As you make your way through the era’s I listed in part 1, you’ll find at the heart of each move that it’s about identity-always willing to do someone else’s bidding.  Southern White to the aristocracy, KKK to the White Citizens Council, Dixiecrats to big business Republicans, working class to Murdoch, Tea Party to Koch brothers, etc.  It’s the same theme, craving for acceptance in the club.

In 1948, Strom Thurmond stormed out of the Democratic convention taking his delegates and others who followed.   In one move Southern Whites in a seismic shift, set a 40 yr political course that would bring us into the 21st century.  Imagine if they had fully embraced the ideals of our American democracy?

In ’65 Lyndon Johnson’s quote went something to the effect of: “We just lost the South for a generation”. It was an understatement.   Many stop at that quote but lets finish the sentiment; they were not in favor of equality and therefore UN-American, unpatriotic with many flying the flag of a foreign nation.  The comeback to that is predictably simple and goes like: “well if Mexicans fly the Mexican flag” – (1st they’re Americans not Mexicans which drives the point, but I digress) But yes and we or them question their patriotism and loyalty, consider them perpetual outsiders, not part of Palin’s real America.
Nixon implemented the Southern Strategy to appeal to disaffected Southern Whites but on August 3rd, 1980, Reagan would take George Wallace’s legacy national. 

I held out hope that they would figure it all out because in the final analysis, the solutions to America’s current challenges will mean getting past our racial hang-ups.  I we had a moment, I thought that after the wasteful wars, assault on the constitution and a global financial meltdown as the dismount, there was a real chance for America take on a 21st century world.  Then after the inauguration, it was clear they weren’t going to face how arrogantly wrong and complicit they were and Obama style wasn’t going to push the issue. Instead, with a clever sleight of hand they would double-down and re-brand as Tea Party. Then it was just a matter of continuing what you do best, which is a reflection of all they have, indignation. Indignation whether their guys or in or out of power.  Obfuscation their only tactic.   I know they’re angry because all day long on talk radio it’s Huckfin’s dad syndrome: “da niggaz & the guvment”.  (‘cept the category has expanded to include Gays, liberals, Blacks, Asian, etc.)
So it seems there will always be a small minority who just can’t get past it.  Their numbers will always seem larger because they are the most vocal.  The most outrageous splashes get the attention. 9/11, Jingoism, nationalism breathed life back into them and it seems the ascendency of Barack Obama was like wind to a spark that starts a blaze. Plus they’ll continue to swallow the therapeutic mind fuck served up daily by conservative talk radio, 24hrs a day, up and down the dial, from coast to coast. Gravitating to the simplest argument.
They will never, ever have the courage to admit that Blacks, Gays, immigrants, liberals, etc. are not the source of their ills; can’t do it, too much of their existence relies on thinking otherwise.  I just don’t believe they have the capacity to think another way.   So there’s just a sort of poetic justice watching those who built their entire identity on a lie (race superiority) unravel as their philosophy bangs up against modernity and the world gets smaller.  The world they envisioned never occurred and never will. The closest thing to it was 1950’s driven by a war economy, GI bill and Hollywood. Well Hollywood is still here but, 1950 is gone forever.


It’s what I’m puttin’ down for now, what say you?

The American Identity #6: Wrong side of history continuum Pt 1

The 2008 Presidential Campaign and the prospect of electing the 1st Black President made for an interesting glimpse at another part of the American Identity.  Its easy now, with the Tea Party, birther, you lie and O’Reilly type disrespect, to forget the in fighting during the primary campaign.  So lets just get that out-of-the-way, there were elements in both parties.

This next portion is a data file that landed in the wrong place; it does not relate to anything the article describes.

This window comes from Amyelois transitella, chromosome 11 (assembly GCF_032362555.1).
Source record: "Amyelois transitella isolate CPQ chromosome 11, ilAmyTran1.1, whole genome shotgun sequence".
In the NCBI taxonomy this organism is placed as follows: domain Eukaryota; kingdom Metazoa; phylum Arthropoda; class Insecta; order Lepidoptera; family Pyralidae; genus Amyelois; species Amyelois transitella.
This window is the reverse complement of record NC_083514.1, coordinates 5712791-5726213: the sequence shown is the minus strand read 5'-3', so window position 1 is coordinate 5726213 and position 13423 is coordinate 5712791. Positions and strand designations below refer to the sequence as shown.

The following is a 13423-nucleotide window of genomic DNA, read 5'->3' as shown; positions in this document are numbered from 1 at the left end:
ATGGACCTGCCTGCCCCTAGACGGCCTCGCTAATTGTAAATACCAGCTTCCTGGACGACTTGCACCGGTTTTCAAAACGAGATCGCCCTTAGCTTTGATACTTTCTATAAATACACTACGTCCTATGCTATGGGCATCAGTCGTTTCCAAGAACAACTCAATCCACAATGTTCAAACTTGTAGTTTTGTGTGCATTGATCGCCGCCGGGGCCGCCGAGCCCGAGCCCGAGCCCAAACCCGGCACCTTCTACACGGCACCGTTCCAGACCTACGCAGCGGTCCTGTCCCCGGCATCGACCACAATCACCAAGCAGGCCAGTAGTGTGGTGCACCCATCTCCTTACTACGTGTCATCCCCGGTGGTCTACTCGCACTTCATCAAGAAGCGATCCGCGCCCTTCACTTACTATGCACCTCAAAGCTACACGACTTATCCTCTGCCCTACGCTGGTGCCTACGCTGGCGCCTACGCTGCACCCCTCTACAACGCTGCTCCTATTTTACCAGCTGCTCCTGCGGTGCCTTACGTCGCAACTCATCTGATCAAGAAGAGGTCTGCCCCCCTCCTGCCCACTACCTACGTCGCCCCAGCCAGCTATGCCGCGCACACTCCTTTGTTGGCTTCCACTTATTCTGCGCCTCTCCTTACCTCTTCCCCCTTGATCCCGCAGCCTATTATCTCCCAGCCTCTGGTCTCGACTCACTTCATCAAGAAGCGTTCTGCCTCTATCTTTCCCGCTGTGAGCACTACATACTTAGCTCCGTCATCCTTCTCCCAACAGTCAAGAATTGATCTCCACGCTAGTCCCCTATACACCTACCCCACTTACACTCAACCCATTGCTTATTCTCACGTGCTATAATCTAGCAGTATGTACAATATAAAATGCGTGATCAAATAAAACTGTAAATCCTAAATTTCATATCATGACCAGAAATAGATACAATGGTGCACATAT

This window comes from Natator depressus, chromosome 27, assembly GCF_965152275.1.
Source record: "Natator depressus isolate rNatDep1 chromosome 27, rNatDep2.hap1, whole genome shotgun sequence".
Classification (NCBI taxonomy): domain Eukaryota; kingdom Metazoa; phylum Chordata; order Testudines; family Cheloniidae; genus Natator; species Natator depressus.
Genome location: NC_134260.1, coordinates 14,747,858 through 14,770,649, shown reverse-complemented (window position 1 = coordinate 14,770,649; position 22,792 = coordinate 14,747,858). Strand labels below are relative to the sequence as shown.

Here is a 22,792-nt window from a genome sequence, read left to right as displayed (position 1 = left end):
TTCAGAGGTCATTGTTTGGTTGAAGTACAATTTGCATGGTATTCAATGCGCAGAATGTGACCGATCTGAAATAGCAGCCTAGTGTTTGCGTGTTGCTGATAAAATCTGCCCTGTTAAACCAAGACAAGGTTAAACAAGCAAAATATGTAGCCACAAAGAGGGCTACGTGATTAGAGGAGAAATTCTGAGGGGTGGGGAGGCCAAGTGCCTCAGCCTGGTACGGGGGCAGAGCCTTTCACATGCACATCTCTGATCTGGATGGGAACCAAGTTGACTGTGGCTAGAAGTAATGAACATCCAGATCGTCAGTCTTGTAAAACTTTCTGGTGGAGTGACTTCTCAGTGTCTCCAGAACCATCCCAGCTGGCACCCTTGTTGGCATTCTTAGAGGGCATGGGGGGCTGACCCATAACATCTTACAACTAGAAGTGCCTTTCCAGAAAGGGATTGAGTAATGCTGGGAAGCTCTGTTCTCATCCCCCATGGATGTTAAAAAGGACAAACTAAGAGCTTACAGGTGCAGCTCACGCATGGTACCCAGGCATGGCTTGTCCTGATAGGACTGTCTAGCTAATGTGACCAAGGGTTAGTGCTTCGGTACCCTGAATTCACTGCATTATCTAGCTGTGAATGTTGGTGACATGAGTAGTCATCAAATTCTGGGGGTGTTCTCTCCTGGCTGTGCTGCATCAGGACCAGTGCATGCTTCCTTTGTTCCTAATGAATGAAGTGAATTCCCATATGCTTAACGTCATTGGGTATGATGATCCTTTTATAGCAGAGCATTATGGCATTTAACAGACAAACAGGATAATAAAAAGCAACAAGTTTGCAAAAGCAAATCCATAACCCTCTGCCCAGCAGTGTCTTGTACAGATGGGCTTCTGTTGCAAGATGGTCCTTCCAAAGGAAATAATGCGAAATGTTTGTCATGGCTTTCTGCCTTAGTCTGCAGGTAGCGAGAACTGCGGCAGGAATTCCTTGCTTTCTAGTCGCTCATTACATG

America scratched and revealed, just below the surface, a racial animus that never really left us.  It was always there smoldering.  Did you think people with this worldview just vanished from the surface of the planet, after the civil rights progress?

Making their way along through the late 20th century

In 1980, Ronald Reagan’s first move after receiving the Republican nomination was to launch his candidacy in Philadelphia, Miss. The content was a states rights speech,
and to drive the point home; a story about a Cadillac driving welfare queen in Chicago.   Now, given the fact that these things are carefully choreographed, does anyone think this site and speech theme was a coincident?
This play on States rights (George Wallace’s legacy: Southern politics gone national) and innuendos: (big city, Cadillac, welfare, taxes) was clearly a race card play.

“I believe in states’ rights … I believe we have distorted the balance of our government today by giving powers that were never intended to be given in the Constitution to that federal establishment.”

Reagan solidified an unlikely alliance between working class Southern Whites (which talk radio & Fox would help spread nationally) and the big business corporate wealthy class.
When I think of an erudite like David Brooks I don’t think small town jute joints or public square storefront and Sunday school mornings.

At the time (2008), I told my wife that all this rhetoric we’re hearing about Barack Obama is just a continuum and at its core really about identity. I mean, we all know about Black American identity because we’ve seen evolve in a very public way with a pronouncement: Negro to black is beautiful to hyphenated African. And since there are those in the 21st century…STILL… begging the question of their humanity; we can be certain to hear more, but I digress-the point is, we all know about it.
Reagan was tapping into a sentiment that extends back through the “Southern Strategy” in the mid 60s, through Strom Thurmond in the 1948 Democratic convention, to Jim Crow, to Reconstruction, to the Civil War.   So call them what you want: Dixiecrats, Southern Democrats, Reagan Democrats, Tea Party, birthers, etc., it’s the same crew who’s always been on the wrong side of history. The same crew we’ve been dragging, kicking and screaming towards our ideals for over a hundred years.   Now I must say I do not believe they make up a majority of Tea Party folks.  But the party is a good place for them to settle in and they’re still very vocal.  The Tea Party gives them cover, and quite possibly comforts those can’t admit their racial hang-ups and won’t face their fears.

Continue to part 2

It’s what I’m puttin’ down for now, what say you?